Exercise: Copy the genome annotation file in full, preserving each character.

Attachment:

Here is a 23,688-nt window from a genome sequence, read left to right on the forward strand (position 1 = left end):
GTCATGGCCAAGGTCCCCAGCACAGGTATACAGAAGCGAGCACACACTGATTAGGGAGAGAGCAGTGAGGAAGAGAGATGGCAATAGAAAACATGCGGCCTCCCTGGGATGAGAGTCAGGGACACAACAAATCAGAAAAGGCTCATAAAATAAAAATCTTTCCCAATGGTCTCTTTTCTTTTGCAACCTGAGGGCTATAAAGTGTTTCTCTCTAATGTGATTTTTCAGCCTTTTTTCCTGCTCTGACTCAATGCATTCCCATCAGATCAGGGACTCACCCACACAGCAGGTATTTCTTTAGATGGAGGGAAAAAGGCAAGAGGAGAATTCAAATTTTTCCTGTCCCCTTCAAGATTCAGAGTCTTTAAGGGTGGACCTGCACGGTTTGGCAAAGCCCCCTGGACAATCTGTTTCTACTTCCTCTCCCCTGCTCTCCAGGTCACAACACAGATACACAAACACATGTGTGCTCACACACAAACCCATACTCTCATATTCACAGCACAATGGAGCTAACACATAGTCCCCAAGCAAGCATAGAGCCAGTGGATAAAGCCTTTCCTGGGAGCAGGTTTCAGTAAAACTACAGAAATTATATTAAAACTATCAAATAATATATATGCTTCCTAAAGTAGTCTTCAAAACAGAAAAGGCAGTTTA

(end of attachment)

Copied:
Here is a 23,688-nt window from a genome sequence, read left to right on the forward strand (position 1 = left end):
GTCATGGCCAAGGTCCCCAGCACAGGTATACAGAAGCGAGCACACACTGATTAGGGAGAGAGCAGTGAGGAAGAGAGATGGCAATAGAAAACATGCGGCCTCCCTGGGATGAGAGTCAGGGACACAACAAATCAGAAAAGGCTCATAAAATAAAAATCTTTCCCAATGGTCTCTTTTCTTTTGCAACCTGAGGGCTATAAAGTGTTTCTCTCTAATGTGATTTTTCAGCCTTTTTTCCTGCTCTGACTCAATGCATTCCCATCAGATCAGGGACTCACCCACACAGCAGGTATTTCTTTAGATGGAGGGAAAAAGGCAAGAGGAGAATTCAAATTTTTCCTGTCCCCTTCAAGATTCAGAGTCTTTAAGGGTGGACCTGCACGGTTTGGCAAAGCCCCCTGGACAATCTGTTTCTACTTCCTCTCCCCTGCTCTCCAGGTCACAACACAGATACACAAACACATGTGTGCTCACACACAAACCCATACTCTCATATTCACAGCACAATGGAGCTAACACATAGTCCCCAAGCAAGCATAGAGCCAGTGGATAAAGCCTTTCCTGGGAGCAGGTTTCAGTAAAACTACAGAAATTATATTAAAACTATCAAATAATATATATGCTTCCTAAAGTAGTCTTCAAAACAGAAAAGGCAGTTTA